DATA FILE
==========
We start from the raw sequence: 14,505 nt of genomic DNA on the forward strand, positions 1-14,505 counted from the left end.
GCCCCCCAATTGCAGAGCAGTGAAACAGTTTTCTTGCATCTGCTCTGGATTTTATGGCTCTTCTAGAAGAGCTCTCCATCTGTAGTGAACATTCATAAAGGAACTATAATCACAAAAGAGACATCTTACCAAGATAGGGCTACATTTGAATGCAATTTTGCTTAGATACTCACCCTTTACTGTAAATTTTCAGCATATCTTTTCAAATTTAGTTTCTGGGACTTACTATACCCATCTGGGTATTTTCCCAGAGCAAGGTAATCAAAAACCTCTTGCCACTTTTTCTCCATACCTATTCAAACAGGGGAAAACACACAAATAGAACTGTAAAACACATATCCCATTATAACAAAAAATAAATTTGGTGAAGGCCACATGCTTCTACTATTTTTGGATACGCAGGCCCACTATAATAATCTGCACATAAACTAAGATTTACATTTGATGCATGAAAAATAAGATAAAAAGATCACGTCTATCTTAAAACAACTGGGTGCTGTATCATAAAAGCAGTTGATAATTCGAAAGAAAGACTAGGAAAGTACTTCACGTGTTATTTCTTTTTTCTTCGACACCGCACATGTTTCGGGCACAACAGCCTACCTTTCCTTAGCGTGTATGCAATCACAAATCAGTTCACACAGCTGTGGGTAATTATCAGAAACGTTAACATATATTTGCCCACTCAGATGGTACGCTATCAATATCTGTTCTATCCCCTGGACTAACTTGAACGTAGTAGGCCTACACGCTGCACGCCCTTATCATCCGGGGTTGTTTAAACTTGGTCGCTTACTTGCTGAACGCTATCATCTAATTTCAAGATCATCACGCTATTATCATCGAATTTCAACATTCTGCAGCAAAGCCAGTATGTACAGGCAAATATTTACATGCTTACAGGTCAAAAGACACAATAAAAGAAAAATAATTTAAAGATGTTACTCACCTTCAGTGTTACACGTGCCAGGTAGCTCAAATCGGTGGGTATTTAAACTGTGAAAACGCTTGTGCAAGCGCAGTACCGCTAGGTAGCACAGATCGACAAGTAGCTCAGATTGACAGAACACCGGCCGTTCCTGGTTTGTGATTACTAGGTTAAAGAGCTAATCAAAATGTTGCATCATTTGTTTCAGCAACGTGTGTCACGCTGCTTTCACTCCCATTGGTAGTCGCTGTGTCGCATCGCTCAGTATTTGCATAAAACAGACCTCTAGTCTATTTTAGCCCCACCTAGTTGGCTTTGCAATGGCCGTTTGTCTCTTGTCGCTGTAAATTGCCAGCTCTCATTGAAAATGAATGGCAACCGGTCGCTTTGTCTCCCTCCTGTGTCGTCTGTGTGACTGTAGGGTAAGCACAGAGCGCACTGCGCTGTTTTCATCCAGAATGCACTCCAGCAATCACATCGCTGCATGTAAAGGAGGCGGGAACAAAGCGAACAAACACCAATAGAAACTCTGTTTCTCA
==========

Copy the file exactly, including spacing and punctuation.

We start from the raw sequence: 14,505 nt of genomic DNA on the forward strand, positions 1-14,505 counted from the left end.
GCCCCCCAATTGCAGAGCAGTGAAACAGTTTTCTTGCATCTGCTCTGGATTTTATGGCTCTTCTAGAAGAGCTCTCCATCTGTAGTGAACATTCATAAAGGAACTATAATCACAAAAGAGACATCTTACCAAGATAGGGCTACATTTGAATGCAATTTTGCTTAGATACTCACCCTTTACTGTAAATTTTCAGCATATCTTTTCAAATTTAGTTTCTGGGACTTACTATACCCATCTGGGTATTTTCCCAGAGCAAGGTAATCAAAAACCTCTTGCCACTTTTTCTCCATACCTATTCAAACAGGGGAAAACACACAAATAGAACTGTAAAACACATATCCCATTATAACAAAAAATAAATTTGGTGAAGGCCACATGCTTCTACTATTTTTGGATACGCAGGCCCACTATAATAATCTGCACATAAACTAAGATTTACATTTGATGCATGAAAAATAAGATAAAAAGATCACGTCTATCTTAAAACAACTGGGTGCTGTATCATAAAAGCAGTTGATAATTCGAAAGAAAGACTAGGAAAGTACTTCACGTGTTATTTCTTTTTTCTTCGACACCGCACATGTTTCGGGCACAACAGCCTACCTTTCCTTAGCGTGTATGCAATCACAAATCAGTTCACACAGCTGTGGGTAATTATCAGAAACGTTAACATATATTTGCCCACTCAGATGGTACGCTATCAATATCTGTTCTATCCCCTGGACTAACTTGAACGTAGTAGGCCTACACGCTGCACGCCCTTATCATCCGGGGTTGTTTAAACTTGGTCGCTTACTTGCTGAACGCTATCATCTAATTTCAAGATCATCACGCTATTATCATCGAATTTCAACATTCTGCAGCAAAGCCAGTATGTACAGGCAAATATTTACATGCTTACAGGTCAAAAGACACAATAAAAGAAAAATAATTTAAAGATGTTACTCACCTTCAGTGTTACACGTGCCAGGTAGCTCAAATCGGTGGGTATTTAAACTGTGAAAACGCTTGTGCAAGCGCAGTACCGCTAGGTAGCACAGATCGACAAGTAGCTCAGATTGACAGAACACCGGCCGTTCCTGGTTTGTGATTACTAGGTTAAAGAGCTAATCAAAATGTTGCATCATTTGTTTCAGCAACGTGTGTCACGCTGCTTTCACTCCCATTGGTAGTCGCTGTGTCGCATCGCTCAGTATTTGCATAAAACAGACCTCTAGTCTATTTTAGCCCCACCTAGTTGGCTTTGCAATGGCCGTTTGTCTCTTGTCGCTGTAAATTGCCAGCTCTCATTGAAAATGAATGGCAACCGGTCGCTTTGTCTCCCTCCTGTGTCGTCTGTGTGACTGTAGGGTAAGCACAGAGCGCACTGCGCTGTTTTCATCCAGAATGCACTCCAGCAATCACATCGCTGCATGTAAAGGAGGCGGGAACAAAGCGAACAAACACCAATAGAAACTCTGTTTCTCA